3:AM: I love the idea of having a soundtrack for your debut novel, and I really enjoyed your Book Notes music playlist for The Orange Eats Creeps. Can you talk a little about your relationship with punk? Lately I’ve found myself flipping through old copies of Punk Planet from the 1990s, and re-reading Jessica Hopper‘s columns. There’s that revolutionary punk pathos that both you and Jessica are so good at capturing. I also just love the idea of doing a book that captures a certain 90s “end of history” zeitgeist, it was certainly an enigmatic decade. Why did you choose the 90s as the time period for your novel?

GK: That playlist for Largehearted Boy was tons of fun to make. I had been thinking about a possible OEC soundtrack for years, as I was writing the novel. Some refs are more obvious than others, in keeping with the time and place. Others are simply influences, things I was listening to at the time. I have a habit of writing down lyrics I’ve misheard because the new version always sounds so great and unusual.

If I had grown up in the 60s or 70s I would have written about that time period. But I was a child of the 90s, a little young even to really be a participant (I was 10 in 1990). But I knew enough, I watched and observed closely. I’ve made mental notes my whole life, just preparing for this book! I would go out on a limb to say that in the 90s there was the sense that this was a shabby time, a definite lack of freshness, but that you urgently needed to freak out because it was the only way out of the mess. Keep in mind that the assortment of regional punk movements of the late 70s/early 80s had captivated and inspired the 90s bands, fortified their indie resolve and antagonistic ways, and also laid a framework for giving credit and citing influences and helping their heroes. Mudhoney and Nirvana were very open and generous with their 80s punk-metal favs (Black Flag, Motorhead), their antecedents (The Seeds, Roky Erickson), both in the bands they covered (Vaselines, Fang, Dicks) and those they sought to bring out of retirement to tour with (Meat Puppets, Wipers).

So with Orange it was my desire to say something about the 90s scene – which happens to be the only one that I had any real firsthand knowledge of anyway – because it hasn’t been done too many times yet. The Nirvana song ‘Negative Creep’ kind of says it all; on a subconscious level, there it was, lurking in the back of my mind all those years. By now all the clichés are well-worn: the cred-obsessed underachieving generation robbed of its steady manufacturing jobs, affordable housing, nuclear families – and therefore, purpose. It’s “bad” to achieve success, have good posture, be religious, too functional… But it was the enigmatic characters in the punk world the captivated me as well: the L7 chicks, with their missing teeth and dirty tights, kicking around the scene for many years even before that band started making records, Henry Rollins and Greg Ginn, naturally (an Ernie/Bert dyad if there ever was one), and then there’s GG Allin’s gross sloshy garbage-body, Texacala Jones killer style…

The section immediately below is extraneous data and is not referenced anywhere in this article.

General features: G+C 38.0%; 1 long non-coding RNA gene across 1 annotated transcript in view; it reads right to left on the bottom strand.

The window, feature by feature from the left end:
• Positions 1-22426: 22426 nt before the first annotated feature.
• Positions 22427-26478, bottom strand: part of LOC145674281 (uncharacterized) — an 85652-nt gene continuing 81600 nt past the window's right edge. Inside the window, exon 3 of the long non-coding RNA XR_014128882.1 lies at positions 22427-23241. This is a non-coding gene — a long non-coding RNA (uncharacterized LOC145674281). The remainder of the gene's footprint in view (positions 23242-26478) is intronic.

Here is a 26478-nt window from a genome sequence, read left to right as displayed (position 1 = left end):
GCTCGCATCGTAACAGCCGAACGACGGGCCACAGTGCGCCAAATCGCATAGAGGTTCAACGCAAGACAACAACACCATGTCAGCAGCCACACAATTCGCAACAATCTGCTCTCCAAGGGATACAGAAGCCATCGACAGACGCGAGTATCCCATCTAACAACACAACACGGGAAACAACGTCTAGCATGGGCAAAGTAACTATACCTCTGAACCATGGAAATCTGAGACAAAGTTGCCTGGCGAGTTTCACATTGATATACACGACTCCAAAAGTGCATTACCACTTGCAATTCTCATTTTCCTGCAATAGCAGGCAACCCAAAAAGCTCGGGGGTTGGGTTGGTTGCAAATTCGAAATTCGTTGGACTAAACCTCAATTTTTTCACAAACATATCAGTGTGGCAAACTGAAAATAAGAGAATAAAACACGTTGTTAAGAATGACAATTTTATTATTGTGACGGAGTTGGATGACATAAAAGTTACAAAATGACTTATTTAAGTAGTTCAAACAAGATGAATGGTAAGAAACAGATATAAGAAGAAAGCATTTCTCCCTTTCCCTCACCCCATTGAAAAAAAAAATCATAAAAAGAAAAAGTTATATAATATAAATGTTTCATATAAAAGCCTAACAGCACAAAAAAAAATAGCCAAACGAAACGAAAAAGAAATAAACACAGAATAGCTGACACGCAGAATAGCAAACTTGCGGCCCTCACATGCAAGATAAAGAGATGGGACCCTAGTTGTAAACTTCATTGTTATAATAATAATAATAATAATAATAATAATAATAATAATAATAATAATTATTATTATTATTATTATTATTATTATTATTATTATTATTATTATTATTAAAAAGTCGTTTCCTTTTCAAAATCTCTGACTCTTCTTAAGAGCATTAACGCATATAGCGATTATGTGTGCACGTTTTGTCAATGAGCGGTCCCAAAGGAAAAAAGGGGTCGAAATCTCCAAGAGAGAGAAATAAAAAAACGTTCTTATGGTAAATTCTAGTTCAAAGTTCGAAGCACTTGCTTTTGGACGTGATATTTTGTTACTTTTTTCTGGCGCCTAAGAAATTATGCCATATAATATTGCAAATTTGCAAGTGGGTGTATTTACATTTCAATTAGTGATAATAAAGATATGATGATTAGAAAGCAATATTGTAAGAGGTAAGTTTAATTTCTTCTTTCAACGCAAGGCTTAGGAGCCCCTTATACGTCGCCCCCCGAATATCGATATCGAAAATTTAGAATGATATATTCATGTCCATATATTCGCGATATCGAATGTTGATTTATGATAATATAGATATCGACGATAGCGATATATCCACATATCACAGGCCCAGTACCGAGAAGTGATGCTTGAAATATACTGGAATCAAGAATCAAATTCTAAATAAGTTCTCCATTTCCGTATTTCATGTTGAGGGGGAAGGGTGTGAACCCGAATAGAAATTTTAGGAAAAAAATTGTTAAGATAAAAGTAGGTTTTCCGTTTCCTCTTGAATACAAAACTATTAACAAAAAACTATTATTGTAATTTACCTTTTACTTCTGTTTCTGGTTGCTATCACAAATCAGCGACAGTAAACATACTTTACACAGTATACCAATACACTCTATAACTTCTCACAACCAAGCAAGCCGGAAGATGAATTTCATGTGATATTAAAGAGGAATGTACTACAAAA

Part of it was about capturing the last time music was “real,” as in real threatening, dangerous to like. The possibility, as an audience member, of not knowing how things were going to turn out, if you were even safe. People are cool now, so savvy, pre-acculturated; the stance wields knowingness like armor.


3:AM: I hear that you’re now working on a new novel, a “historical romance, stricken with nightmares.” How far along are you on the new book? Have you given any thought to writing science fiction or cyberpunk fiction?

GK: The new novel, which isn’t so new anymore, is set in the old weird California of the 1870s. It’s been in the works for three years. I hope to finish in the near near future.

The science fiction/speculative/fantasy response to The Orange Eats Creeps really took me by surprise. I was not aware of writing a SF novel at all. And, not having read that much, (I’ve never read [Philip K.] Dick or [William] Gibson, but I’m ¾ of the way through Dhalgren) I’m definitely not feeling very knowledgeable about the major works, or the latest. Although certainly I am aware that there’s been a new freewheeling approach to genre, a vanguard for bending the rules – or alternately, for blending genre elements into your “unmarked” literary fiction work. It’s only realistic to allow for ambiguity, and it’s in the gray areas and the fringes where things are sparking, really getting vital and interesting. It seems like Steve Erickson’s books can go either way, as can just about any story with dystopian or post-apocalyptic elements… I’m just trying to visualize books on the shelf in a bookstore: what could I envision here and what could I see over there? Keeping all this in mind, I can understand and appreciate how Orange could be chosen by Amazon for the year-end sci-fi/fantasy list. I think it’s killer! Sci-fi fans are totally wild, devoted and passionate readers. This book has straddled so many different scenes, with people coming at it from such far-flung quadrants of the lit-scape: Amazon Sci-Fi and Nylon Magazine; HTMLGIANT and the National Book Foundation; Aspen Public Radio and 21C Magazine. I’m going to have a literary identity crisis!